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Making Pyracantha Jelly/Jam
Pyracantha berries are not poisonous as many people think although they taste very bitter. They are edible when cooked and can be made into jelly. Pyracantha jelly is quite tasty, and is similar to apple jelly in both appearance and flavour with a little tang.
As Pyracantha are quite common and do produce masses of berries it is quite easy to gather enough berries to make yourself a few jars of jelly, be sure to wear gloves to protect hands from thorns.
We recommend using red Pyracantha berries, off varieties such as ‘Red Column‘, pick berries when they are bright red (in late autumn) if the birds haven’t got there before you.
Pyracantha Jelly/Jam Recipe
There are a few recipes for making Pyracantha jelly but we have tried a few, and this one seems to be the best and works well.
What you need:
3½ lb Pyracantha berries
2½ pts water
4 fl oz lemon juice (Pro Rata)
3½ lb sugar (Pro rata)
First pick your berries and measure out 3½ lb of Pyracantha berries and then wash them in water. Get a large pan and fill with water and bring to the boil. Now add the Pyracantha berries and bring to the boil and allow to simmer for around 20 minutes.
Now remove the pulp and strain (cooked berries) through a muslin cloth.
Next, remove the berry juice and measure how much you have. Add the juice back into the pan and for every 1½ pints of juice you have, add 4oz of lemon juice and 3½ lb sugar. Now bring back to the boil again and when boiling add one full bottle of liquid pectin and keep stirring, keep boiling for around one minute and keep stirring. A thin layer of foam will start to form on top of the contents in the pan.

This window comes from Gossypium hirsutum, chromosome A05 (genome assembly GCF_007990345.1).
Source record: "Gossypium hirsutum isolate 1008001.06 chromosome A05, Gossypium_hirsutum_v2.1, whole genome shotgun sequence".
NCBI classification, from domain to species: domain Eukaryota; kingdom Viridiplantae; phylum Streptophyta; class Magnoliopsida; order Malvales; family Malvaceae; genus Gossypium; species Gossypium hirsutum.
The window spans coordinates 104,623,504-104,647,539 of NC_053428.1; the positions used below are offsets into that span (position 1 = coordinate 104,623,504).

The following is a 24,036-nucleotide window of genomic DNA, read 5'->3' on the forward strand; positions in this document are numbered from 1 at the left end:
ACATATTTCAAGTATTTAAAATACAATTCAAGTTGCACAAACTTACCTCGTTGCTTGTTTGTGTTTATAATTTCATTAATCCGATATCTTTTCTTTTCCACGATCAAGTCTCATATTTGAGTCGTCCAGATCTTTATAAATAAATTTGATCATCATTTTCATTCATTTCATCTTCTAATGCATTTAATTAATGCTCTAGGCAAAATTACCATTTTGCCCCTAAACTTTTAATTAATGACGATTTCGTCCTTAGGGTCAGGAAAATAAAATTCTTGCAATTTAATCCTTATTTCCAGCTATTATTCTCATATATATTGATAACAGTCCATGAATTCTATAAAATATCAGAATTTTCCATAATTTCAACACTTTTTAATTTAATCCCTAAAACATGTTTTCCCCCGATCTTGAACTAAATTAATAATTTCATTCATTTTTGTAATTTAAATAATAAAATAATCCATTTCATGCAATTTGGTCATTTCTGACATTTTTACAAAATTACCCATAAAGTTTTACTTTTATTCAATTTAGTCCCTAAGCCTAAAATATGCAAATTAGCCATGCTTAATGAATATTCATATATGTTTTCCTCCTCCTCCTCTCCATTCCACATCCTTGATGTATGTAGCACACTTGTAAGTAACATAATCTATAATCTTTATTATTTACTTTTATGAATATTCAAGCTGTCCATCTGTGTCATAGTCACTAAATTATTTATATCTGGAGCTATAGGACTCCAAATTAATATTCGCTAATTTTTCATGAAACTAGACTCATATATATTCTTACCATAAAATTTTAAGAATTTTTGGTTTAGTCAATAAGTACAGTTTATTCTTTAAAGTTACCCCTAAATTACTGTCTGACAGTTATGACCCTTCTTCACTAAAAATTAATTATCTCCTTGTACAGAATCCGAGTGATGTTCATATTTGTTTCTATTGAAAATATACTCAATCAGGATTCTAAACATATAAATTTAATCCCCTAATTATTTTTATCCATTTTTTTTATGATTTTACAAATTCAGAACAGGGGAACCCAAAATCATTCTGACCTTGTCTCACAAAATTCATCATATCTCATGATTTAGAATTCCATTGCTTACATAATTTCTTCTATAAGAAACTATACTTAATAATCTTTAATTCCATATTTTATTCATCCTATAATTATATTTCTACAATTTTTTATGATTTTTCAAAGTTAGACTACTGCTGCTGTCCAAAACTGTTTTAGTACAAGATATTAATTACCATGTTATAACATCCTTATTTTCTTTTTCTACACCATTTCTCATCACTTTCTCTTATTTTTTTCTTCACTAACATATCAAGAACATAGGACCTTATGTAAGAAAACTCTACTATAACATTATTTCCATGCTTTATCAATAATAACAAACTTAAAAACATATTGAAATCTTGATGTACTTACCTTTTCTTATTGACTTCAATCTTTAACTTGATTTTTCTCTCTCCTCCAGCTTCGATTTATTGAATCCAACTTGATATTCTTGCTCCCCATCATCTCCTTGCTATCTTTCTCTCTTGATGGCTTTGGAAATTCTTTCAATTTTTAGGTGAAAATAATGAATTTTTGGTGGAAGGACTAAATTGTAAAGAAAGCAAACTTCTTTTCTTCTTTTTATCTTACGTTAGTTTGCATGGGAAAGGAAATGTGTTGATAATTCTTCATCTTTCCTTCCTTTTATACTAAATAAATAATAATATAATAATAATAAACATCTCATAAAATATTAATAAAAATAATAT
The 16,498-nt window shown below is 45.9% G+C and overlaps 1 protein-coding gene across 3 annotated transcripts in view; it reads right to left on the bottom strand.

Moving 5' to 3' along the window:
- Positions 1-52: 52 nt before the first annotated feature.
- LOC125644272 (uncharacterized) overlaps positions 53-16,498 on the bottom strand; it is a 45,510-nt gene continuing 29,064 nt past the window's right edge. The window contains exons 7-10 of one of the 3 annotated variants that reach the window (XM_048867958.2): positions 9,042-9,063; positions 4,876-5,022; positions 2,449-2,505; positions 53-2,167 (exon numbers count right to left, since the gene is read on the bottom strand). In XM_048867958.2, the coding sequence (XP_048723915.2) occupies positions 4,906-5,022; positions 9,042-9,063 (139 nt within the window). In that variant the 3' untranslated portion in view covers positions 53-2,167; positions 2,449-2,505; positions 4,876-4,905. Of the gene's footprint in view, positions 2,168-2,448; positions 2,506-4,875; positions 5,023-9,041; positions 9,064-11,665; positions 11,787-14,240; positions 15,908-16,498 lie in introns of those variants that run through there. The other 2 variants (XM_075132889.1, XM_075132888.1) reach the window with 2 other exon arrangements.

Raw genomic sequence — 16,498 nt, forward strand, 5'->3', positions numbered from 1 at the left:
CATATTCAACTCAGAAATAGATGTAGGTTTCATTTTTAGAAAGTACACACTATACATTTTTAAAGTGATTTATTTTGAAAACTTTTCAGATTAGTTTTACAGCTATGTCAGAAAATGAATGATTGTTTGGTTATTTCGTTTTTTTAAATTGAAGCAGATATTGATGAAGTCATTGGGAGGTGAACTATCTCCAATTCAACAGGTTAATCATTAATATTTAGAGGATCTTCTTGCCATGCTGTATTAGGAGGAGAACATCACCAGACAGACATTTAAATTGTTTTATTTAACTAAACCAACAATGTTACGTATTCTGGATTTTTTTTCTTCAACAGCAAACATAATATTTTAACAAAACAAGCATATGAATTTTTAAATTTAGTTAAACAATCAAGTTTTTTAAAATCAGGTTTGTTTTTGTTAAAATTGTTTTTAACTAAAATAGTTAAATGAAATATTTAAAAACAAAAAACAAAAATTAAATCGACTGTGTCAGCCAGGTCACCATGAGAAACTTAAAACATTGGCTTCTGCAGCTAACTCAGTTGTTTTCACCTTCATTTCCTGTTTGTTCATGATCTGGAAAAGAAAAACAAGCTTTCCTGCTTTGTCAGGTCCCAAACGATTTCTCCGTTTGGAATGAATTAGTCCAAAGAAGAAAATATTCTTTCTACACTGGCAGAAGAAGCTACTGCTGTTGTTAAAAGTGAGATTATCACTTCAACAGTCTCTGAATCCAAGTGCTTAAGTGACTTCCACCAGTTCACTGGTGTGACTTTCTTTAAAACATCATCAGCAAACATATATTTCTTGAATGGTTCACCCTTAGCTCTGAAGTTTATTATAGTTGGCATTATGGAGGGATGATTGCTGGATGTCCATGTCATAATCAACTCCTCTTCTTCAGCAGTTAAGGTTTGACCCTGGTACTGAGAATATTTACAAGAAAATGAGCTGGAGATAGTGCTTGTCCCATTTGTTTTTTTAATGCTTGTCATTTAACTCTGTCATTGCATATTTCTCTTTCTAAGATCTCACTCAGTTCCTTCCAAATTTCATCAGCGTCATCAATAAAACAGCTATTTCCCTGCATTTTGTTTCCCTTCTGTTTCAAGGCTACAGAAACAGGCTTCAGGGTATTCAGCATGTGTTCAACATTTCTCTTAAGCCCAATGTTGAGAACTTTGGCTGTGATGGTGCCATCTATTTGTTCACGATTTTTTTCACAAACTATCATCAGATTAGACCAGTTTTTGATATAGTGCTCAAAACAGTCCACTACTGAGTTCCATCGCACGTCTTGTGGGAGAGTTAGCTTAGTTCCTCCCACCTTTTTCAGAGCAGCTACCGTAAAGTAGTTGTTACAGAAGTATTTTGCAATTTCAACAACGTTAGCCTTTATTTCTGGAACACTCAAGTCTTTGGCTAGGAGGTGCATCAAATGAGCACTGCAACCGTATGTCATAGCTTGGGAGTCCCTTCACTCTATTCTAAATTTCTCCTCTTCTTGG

Any excess berry juice can be frozen and used to make jelly later if preferred.
Now test to see if the jelly/jam is ready
After boiling for the appropriate time, remove the pan from the heat and pour a little onto a pre-cooled plate. Cool the jam quickly and run your little finger through the cooled blob. If the jam is ready, it will crinkle slightly and remain in two separate portions. It will also form a drop on the end of your finger which will not fall off. If it is not ready, simply return the pan to the heat and boil for a further few minutes and test again.
If the jam is ready now skim the foam off the surface and pour into jars and seal and tie down immediately as you would with all jams.
How to seal and tie down
After filling clean, warm jam jars, place a waxed paper disc over the surface of the jam, wax side down. It is important to make sure that the whole surface is covered. Dampen one side of a cellophane disc and place this, dry side down, over the neck of the jar, pull tight and secure with an elastic band.
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